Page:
Ulka Vaishampayan, MD, discusses the shifting role of cytoreductive nephrectomy in renal cell carcinoma.
Ulka Vaishampayan, MD, professor of oncology at Wayne State University, and the chief of the Solid Tumor Program at Barbara Ann Karmanos Cancer Institute, discusses the shifting role of cytoreductive nephrectomy in renal cell carcinoma.
Historically, cytoreductive nephrectomy demonstrated an overall survival benefit in patients with metastatic kidney cancer, explains Vaishampayan. Cytoreductive nephrectomy was considered the first step in the management of patients who resented with primary and metastatic disease and had good performance status, says Vaishampayan.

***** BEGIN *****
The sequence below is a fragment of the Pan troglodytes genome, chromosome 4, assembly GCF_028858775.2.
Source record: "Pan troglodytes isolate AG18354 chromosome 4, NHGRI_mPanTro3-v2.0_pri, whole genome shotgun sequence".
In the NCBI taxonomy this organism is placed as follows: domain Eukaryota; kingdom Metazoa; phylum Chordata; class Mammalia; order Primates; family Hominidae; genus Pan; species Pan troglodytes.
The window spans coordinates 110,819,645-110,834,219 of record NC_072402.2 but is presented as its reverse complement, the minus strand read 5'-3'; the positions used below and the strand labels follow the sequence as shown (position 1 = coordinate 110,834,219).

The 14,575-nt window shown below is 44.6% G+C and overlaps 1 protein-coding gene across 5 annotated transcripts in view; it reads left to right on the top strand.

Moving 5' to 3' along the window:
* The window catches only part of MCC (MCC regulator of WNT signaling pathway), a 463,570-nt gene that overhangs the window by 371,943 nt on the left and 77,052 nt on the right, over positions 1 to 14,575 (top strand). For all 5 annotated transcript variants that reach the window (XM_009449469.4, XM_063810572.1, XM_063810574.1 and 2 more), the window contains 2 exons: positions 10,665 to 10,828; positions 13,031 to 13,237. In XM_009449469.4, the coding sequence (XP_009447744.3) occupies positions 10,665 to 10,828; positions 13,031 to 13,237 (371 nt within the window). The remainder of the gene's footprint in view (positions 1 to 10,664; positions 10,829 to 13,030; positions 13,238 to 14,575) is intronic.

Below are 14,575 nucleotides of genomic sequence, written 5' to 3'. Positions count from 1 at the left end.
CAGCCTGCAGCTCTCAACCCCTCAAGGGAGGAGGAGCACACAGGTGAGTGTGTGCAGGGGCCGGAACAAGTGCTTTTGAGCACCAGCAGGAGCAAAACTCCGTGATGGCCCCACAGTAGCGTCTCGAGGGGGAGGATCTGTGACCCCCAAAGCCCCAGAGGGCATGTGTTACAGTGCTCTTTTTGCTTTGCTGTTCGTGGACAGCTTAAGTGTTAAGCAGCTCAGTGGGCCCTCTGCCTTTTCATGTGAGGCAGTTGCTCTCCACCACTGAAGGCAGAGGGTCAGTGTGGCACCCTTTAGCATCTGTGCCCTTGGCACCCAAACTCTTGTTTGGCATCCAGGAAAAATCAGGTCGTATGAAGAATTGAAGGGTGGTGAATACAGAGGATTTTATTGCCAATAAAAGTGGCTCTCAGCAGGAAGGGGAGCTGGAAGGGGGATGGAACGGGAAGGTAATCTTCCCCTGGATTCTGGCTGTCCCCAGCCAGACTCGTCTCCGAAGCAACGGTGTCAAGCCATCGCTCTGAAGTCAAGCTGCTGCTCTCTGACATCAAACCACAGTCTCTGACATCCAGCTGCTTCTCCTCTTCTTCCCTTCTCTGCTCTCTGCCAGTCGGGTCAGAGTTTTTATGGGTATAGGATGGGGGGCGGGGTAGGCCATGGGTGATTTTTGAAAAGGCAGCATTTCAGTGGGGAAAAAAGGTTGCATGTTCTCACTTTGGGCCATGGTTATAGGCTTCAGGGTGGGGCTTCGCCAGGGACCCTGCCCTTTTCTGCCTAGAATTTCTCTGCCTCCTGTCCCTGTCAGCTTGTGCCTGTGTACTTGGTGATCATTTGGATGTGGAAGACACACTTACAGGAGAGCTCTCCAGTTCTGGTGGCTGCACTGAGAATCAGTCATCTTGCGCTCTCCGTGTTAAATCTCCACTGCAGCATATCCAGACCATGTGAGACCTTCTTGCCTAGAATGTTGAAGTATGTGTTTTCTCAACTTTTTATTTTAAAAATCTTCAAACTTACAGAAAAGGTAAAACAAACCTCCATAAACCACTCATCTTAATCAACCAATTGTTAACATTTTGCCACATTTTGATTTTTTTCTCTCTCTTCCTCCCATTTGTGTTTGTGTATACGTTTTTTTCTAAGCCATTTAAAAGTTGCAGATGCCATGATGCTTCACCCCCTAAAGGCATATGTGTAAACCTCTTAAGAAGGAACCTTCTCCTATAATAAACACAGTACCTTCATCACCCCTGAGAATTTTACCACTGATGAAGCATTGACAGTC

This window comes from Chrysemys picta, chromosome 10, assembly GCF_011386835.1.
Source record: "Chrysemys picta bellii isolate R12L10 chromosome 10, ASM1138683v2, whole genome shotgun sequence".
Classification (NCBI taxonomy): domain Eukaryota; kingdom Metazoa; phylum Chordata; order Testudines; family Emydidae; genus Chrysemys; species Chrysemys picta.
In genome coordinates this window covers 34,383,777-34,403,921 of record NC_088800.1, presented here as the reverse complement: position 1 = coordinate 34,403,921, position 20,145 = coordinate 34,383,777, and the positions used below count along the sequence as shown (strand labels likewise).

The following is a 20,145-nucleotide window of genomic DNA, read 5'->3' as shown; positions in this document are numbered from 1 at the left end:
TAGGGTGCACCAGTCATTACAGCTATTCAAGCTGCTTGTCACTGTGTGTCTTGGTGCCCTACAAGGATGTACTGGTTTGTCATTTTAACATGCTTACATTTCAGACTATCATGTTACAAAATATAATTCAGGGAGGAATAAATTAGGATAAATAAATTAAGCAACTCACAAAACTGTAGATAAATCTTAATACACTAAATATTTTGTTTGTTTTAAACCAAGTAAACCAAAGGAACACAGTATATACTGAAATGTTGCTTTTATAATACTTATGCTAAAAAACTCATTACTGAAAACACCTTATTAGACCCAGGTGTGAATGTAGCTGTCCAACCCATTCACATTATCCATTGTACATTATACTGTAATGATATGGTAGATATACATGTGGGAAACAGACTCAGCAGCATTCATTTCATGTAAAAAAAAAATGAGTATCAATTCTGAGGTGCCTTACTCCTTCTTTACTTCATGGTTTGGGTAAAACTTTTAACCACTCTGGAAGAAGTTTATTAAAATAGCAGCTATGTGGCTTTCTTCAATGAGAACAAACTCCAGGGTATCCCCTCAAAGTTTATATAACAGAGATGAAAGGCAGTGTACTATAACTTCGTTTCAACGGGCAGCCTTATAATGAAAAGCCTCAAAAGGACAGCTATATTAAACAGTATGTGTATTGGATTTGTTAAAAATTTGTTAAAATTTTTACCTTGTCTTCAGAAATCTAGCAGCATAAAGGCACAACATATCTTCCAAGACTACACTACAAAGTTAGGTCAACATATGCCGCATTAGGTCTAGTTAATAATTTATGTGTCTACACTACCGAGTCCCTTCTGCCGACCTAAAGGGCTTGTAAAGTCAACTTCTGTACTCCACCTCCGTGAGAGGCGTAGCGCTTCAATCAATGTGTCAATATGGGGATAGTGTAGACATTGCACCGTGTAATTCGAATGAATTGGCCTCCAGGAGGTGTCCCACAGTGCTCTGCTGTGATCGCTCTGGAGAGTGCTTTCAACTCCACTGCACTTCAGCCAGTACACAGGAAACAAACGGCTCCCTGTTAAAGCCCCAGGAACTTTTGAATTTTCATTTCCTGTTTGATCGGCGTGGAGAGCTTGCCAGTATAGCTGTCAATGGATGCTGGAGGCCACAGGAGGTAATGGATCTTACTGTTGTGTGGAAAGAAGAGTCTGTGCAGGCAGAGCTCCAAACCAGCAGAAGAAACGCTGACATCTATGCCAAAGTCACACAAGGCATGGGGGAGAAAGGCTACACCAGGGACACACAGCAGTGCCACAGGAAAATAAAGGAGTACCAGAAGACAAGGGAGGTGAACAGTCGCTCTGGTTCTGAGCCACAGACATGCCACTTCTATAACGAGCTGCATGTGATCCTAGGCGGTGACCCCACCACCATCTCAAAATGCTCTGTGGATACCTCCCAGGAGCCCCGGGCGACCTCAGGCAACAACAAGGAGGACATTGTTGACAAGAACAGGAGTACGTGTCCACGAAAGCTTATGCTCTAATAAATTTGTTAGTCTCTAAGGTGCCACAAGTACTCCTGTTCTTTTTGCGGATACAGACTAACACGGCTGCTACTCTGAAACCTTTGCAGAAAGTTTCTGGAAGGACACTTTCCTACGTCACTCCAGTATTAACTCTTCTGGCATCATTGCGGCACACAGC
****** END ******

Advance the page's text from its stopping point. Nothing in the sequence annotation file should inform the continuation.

The CARMENA trial compared cytoreductive nephrectomy with anti-VEGF therapy. Historically, this was looked at with interferon because that was the only treatment available that was previously applicable to the majority of patients. The CARMENA trial showed that with contemporary anti-VEGF therapy, cytoreductive nephrectomy did not appear to have benefit. As a result, the trial caused a paradigm shift in how treatment is approached, concludes Vaishampayan.